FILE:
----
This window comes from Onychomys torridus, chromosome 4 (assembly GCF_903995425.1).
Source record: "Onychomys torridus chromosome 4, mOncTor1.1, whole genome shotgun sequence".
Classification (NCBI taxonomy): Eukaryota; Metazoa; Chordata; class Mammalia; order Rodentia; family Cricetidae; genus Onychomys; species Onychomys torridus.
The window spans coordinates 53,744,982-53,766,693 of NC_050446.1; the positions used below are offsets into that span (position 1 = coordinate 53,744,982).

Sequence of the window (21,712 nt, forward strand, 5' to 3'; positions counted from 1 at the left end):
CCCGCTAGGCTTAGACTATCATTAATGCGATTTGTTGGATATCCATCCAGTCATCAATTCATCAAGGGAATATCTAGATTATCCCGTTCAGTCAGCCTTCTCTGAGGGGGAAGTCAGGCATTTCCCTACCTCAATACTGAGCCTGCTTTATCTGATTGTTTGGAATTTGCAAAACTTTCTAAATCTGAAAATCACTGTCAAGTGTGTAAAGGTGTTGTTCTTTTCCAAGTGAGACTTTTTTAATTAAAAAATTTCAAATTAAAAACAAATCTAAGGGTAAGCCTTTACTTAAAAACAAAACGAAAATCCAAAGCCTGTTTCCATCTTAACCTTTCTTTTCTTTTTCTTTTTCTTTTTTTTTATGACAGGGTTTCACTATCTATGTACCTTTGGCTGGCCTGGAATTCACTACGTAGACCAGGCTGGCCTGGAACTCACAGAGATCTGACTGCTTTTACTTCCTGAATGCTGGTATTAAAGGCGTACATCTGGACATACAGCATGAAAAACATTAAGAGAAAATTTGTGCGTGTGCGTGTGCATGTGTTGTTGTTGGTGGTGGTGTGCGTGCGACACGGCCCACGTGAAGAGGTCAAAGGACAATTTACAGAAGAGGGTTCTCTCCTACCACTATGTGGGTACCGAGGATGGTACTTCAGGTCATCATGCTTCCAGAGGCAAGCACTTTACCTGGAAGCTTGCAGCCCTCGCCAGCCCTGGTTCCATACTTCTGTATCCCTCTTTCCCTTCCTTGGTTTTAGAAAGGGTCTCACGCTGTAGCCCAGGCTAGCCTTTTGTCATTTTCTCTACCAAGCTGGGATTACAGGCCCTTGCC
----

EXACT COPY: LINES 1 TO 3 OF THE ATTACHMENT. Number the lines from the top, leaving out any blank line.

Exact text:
This window comes from Onychomys torridus, chromosome 4 (assembly GCF_903995425.1).
Source record: "Onychomys torridus chromosome 4, mOncTor1.1, whole genome shotgun sequence".
Classification (NCBI taxonomy): Eukaryota; Metazoa; Chordata; class Mammalia; order Rodentia; family Cricetidae; genus Onychomys; species Onychomys torridus.